Today IFR is angered to learn the Supreme Court has overturned Roe v. Wade, effectively ending abortion rights for most women in the country. For those of child-bearing age, the choice to bear a child is among the most intimate, vulnerable and individual a woman can make.
The choice to have an abortion is sometimes traumatic such as when a woman has been raped, many times painful as when a woman recognizes her limited socioeconomic conditions, and sometimes rational as when a woman assesses her need to first gain an education and financial stability before attempting to raise a family. However, at ALL times, the choice to have an abortion is personal.
The Supreme Court’s decision to overturn Roe v. Wade ignores the personal and private nature of abortion. It disrespects the personal autonomy of women to make decisions about her own body and whether she is prepared to be a mother. It disrespects the privacy of the doctor-patient relationship to state that, aside from a few exceptions which must be proven, women’s health needs are unimportant and insignificant to abortion considerations.
For 50 years, Roe v. Wade honored women’s decision-making over her own body and capacity to become a mother. This right was most important to women of color and low-income women who have needed to seek family planning support from health clinics, institutions and community organizations addressing women’s health needs. That the Supreme Court – largely comprised of conservative white men – should decide that they know best what women should do can only be described as draconian and unconscionable.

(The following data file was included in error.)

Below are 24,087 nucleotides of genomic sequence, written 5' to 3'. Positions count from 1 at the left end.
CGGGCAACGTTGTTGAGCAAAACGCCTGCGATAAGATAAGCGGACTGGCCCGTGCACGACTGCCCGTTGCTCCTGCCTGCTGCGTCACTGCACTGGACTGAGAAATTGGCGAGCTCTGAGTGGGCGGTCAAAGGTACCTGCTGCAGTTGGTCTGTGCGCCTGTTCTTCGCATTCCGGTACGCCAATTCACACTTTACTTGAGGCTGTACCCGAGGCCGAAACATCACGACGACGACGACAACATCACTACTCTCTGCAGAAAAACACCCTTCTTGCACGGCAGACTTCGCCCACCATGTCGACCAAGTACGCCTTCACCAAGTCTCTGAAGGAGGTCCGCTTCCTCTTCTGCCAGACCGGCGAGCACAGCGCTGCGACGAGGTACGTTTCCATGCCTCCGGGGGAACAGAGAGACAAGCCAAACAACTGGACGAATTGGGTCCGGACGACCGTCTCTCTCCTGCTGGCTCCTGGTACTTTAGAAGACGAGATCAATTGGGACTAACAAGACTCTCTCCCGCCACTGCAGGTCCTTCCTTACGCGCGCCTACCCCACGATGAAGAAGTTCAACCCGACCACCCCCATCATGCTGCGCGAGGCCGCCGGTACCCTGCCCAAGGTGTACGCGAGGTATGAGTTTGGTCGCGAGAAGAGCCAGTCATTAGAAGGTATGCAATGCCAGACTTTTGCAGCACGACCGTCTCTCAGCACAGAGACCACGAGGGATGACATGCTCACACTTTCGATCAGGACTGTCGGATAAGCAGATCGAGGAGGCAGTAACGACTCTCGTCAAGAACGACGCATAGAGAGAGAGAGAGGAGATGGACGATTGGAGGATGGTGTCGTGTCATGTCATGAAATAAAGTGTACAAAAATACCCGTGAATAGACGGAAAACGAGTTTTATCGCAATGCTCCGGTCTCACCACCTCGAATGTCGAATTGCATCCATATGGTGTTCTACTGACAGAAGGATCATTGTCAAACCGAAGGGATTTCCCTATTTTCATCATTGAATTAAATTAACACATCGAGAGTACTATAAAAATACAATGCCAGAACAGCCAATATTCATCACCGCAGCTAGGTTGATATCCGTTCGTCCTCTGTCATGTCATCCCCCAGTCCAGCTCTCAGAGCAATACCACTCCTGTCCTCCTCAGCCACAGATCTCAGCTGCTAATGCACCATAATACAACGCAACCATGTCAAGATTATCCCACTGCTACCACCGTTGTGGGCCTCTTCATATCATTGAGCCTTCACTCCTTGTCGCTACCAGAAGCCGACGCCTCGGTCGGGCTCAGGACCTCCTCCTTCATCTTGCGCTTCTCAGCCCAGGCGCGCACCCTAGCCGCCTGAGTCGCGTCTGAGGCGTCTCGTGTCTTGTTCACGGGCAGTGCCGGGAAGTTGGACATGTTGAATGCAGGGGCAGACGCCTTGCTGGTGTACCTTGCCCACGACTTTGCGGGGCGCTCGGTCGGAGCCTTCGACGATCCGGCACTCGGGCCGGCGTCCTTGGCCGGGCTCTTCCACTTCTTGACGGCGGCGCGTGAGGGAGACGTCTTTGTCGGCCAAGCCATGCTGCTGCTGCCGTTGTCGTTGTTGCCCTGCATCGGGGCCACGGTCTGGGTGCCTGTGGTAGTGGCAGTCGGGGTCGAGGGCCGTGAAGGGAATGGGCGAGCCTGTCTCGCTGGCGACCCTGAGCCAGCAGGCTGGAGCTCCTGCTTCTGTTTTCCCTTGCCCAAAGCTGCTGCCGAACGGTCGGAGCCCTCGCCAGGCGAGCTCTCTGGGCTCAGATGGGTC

Where do they acknowledge women’s self-determination? Where does the Supreme Court recognize a woman’s right to decide what is best for her own health, welfare, and individual needs?
We know what this decision means for many women of color and low-income women. Rather than going away, abortion will go underground, returning to the days of back-alley abortions that threaten the lives of women. It will increase the number of children in foster care. Instead of using critical taxpayer funds to improve and expand healthcare, this decision will result in criminalizing women seeking abortions and their medical providers.
Young women are more educated about contraceptive options today than ever before. However, for a full generation of women, abortion has been an option of last resort. Similarly, a full generation of men have learned of the health implications of protective sex to avoid contracting or spreading HIV, other sexually transmitted diseases and avoiding unplanned fatherhood. Even with the most knowledgeable couples, unplanned pregnancies can and do happen, and is why abortion has served as an essential family planning service.
The Supreme Court is out of step with the rest of the country that understands the above realities. The majority do not understand the needs, concerns, or circumstances of a pregnant woman who, for any number of reasons, is unable or unready to give birth. As a result, their decision hides behind impersonal legal concepts that negate women’s humanity and individual rights. And many worry that these concepts will serve as the foundation to take away additional rights such as the right to contraception, the right to same sex marriage, and others.
This will not be the final word on abortion and women’s reproductive rights. It is too critical to women of all ages to let the Supreme Court decision stand. It simply cannot be.
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